Clove extract inhibits Helicobacter pylori. - GreenMedInfo Summary
Extracts of spice and food plants from Thai traditional medicine inhibit the growth of the human carcinogen Helicobacter pylori.
Indian J Ophthalmol. 2009 May-Jun;57(3):185-9. PMID: 14758718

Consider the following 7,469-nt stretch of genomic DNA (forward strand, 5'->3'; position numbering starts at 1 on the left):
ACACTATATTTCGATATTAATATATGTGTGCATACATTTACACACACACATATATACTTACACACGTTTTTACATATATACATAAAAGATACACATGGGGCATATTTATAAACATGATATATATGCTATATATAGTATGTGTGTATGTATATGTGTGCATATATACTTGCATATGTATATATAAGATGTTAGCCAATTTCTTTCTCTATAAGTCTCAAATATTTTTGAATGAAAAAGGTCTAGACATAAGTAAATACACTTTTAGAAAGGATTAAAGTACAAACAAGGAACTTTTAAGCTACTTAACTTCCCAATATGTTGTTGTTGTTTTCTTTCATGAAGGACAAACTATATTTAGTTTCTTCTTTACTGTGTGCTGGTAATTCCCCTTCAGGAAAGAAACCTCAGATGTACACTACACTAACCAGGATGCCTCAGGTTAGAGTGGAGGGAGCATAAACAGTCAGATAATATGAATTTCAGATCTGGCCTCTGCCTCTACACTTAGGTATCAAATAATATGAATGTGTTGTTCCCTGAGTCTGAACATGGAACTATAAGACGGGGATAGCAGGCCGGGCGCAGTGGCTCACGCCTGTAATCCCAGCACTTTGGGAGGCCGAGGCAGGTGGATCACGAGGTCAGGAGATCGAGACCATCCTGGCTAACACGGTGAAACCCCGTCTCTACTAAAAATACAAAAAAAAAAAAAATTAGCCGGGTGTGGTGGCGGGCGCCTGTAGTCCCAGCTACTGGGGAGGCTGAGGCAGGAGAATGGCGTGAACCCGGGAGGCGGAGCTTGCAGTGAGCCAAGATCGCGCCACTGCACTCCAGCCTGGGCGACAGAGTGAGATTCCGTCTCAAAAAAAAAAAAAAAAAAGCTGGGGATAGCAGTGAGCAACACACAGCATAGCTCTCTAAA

BACKGROUND: Helicobacter pylori (HP) is a gramnegative bacterium and well recognized as being the primary etiological agent responsible for the development of gastritis, dyspepsia, peptic ulcer disease and gastric cancer. In developing countries, a high prevalence of HP infection is associated with an increased incidence of gastric cancer. Thailand, however, while having a high prevalence of HP infections, has a lower than expected gastric cancer rate than other developing countries. It has been suggested that the diet and life style in Thailand may explain this discrepancy. MATERIALS AND METHODS: The in vitro susceptibility of 18 strains of HP to 20 extracts of spice and food plants used in Thai traditional medicine for the treatment of GI disorders was assessed. RESULTS: Methanol extracts of Myristica fragrans (aril) inhibited the growth of all HP strains with minimum inhibitory concentration (MIC) of 12.5 micrograms/ml; extracts from Barringtonia acutangula (leaf) and Kaempferia galanga (rhizome) had an MIC of 25.0 micrograms/ml; Cassia grandis (leaf), Cleome viscosa (leaf), Myristica fragrans (leaf) and Syzygium aromaticum (leaf) had MICs of 50.0 micrograms/ml. Extracts with an MIC of 100.0 micrograms/ml included Pouzolzia pentandra (leaf), Cycas siamensis (leaf), Litsea elliptica (leaf) and Melaleuca quinquenervia (leaf). CONCLUSION: Plants used in Thai traditional medicine to treat gastrointestinal ailments inhibit the growth of HP. These data indicate that these plants may have chemopreventative activities and thus may partly explain the reduced incidence of gastric cancer in Thailand.